Was her statement a sign that US bombers might soon be striking North Korea or that Kim would be assassinated? (Apparently not, so far.) This rhetoric might have worked in a US political campaign, but here it was ill-advised saber-rattling, aggressive and out of sync with other administration voices.
Is it smart for Haley to make her own foreign policy on the fly? Perhaps, but only if she’s better at it than Tillerson, Trump and Defense Secretary James Mattis. On April 9, Haley announced that President Bashar al-Assad of Syria had to go before there could be peace and stability in the country.
Two days later, Mattis said US strategy was not aimed at regime change.
On another foreign-policy hot spot she also sounded out of touch. “We cannot trust Russia. We should never trust Russia,” Haley said unequivocally during an interview on NBC’s “Today” show. “Everybody knows that Russia meddled in our elections,” she told CNN on July 8, just as her boss was saying, “Nobody really knows.”
Haley occasionally gives lip service to human rights, as Trump shows no interest in the subject. And she appears to keep an eye out for a few crises that fly below the radar back in the Capitol. On July 11, her deputy, Michele Sison, demanded before the Security Council that the Democratic Republic of the Congo’s election commission immediately set the date of the next election and thus end an international impasse over President Joseph Kabila’s seemingly endless presidency.
Where did that policy come from? Who knows? The posts of assistant secretary of state for African affairs and ambassador to Congo are both vacant.
Haley seems flattered by her privileged status. She stunned members of the House of Representatives Foreign Relations Committee by acknowledging, during a June 28 hearing on US-UN relations, that she rarely speaks with Trump or Tillerson.
The president “has given me a lot of leeway to just say what I think and interpret what he thinks,” Haley said in a broadcast interview on April 13. “I’m a strong voice by nature. I’m sometimes a bull in a china shop. And, you know, he allows me to do that. . . . He has not complained.”
Veteran UN watchers were initially shocked to learn that Trump’s pick for the top UN job had no diplomatic experience and was a member of the Tea Party while serving as South Carolina governor from 2011 to 2017. The Tea Party is no friend of the UN.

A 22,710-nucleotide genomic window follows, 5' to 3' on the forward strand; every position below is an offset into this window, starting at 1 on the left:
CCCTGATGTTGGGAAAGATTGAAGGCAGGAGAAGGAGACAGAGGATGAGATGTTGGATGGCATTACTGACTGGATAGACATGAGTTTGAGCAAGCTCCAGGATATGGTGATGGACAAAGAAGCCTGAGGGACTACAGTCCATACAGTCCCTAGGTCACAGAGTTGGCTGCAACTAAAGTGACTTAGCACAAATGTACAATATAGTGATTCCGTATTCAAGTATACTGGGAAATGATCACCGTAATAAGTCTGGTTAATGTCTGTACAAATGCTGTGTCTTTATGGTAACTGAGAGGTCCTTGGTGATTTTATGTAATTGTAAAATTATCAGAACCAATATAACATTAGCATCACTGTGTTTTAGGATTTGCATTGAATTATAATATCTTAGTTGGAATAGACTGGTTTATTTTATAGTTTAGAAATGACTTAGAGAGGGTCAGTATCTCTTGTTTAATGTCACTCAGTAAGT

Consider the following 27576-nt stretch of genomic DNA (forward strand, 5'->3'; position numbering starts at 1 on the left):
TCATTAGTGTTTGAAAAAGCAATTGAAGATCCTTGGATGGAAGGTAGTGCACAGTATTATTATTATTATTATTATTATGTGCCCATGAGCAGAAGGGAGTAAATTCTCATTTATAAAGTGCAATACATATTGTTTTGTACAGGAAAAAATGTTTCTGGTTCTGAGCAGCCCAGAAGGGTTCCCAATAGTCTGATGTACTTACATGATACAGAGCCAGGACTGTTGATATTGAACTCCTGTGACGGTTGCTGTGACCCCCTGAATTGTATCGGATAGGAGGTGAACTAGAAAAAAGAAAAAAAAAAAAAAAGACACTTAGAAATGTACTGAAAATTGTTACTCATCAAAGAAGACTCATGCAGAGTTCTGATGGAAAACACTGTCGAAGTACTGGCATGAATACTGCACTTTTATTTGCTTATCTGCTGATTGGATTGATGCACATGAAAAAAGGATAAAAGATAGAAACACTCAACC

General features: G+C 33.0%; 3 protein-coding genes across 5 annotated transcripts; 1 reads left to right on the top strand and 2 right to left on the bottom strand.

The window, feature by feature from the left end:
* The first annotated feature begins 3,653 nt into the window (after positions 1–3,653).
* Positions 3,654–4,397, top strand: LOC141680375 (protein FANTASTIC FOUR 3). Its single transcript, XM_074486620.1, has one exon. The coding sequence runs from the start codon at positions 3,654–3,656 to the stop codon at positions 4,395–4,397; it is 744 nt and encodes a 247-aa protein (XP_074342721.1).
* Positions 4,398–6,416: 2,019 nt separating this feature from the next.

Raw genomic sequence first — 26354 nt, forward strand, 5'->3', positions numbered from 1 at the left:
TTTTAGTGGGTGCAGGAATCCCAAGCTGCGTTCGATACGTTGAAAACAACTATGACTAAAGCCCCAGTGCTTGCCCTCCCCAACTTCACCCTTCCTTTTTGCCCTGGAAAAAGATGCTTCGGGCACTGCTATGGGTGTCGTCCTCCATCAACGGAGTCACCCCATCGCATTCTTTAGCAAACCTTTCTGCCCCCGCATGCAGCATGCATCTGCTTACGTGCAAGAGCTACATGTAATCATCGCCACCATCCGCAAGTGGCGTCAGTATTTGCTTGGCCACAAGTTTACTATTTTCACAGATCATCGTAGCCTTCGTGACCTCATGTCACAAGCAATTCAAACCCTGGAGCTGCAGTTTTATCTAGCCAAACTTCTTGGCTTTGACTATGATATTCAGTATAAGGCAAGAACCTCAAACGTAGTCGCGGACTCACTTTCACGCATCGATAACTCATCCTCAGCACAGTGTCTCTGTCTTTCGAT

But Haley’s path to Turtle Bay was clearly guided more by strong political skills than a gift for foreign relations. She won statewide office in South Carolina, a very conservative state known for a lethal brand of dirty politics, despite her gender and her Sikh heritage. (She converted to Christianity when she married Michael Haley in 1996.)
Throughout her political career, there has been steady speculation about Haley’s ambitions for higher office. After stirring vice presidential rumors in 2012 and 2016, she is now rumored to have an eye on Tillerson’s job, should he do a “Rexit” and leave soon, fed up with being sidelined by Trump advisers in the White House. For Haley, there is also talk of an eventual run for the US Senate, the vice presidency or even the White House, ambitions she denies.
This has all triggered talk in the UN community about how she should be treated by administration critics. Should those worried about endless Trump foreign policy disasters to come relentlessly criticize Haley, along the lines of education activists piling on Betsy DeVos? Or should they give her some space, conceding she is not the worst nightmare they have to deal with?
It may all come down to a familiar question: Is the glass half full, or is there anything in the glass at all?
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Irwin Arieff is a veteran writer and editor with extensive experience writing about international diplomacy and food, cooking and restaurants. Before leaving daily journalism in 2007, he was a Reuters correspondent for 23 years, serving in senior posts in Washington, Paris and New York as well as at the United Nations (where he covered five of the 10 years that Sergey Lavrov spent in New York as Russia’s senior UN ambassador). Arieff also wrote restaurant reviews for The Washington Post and Washington City Paper in the 1980s and 1990s with his wife, Deborah Baldwin.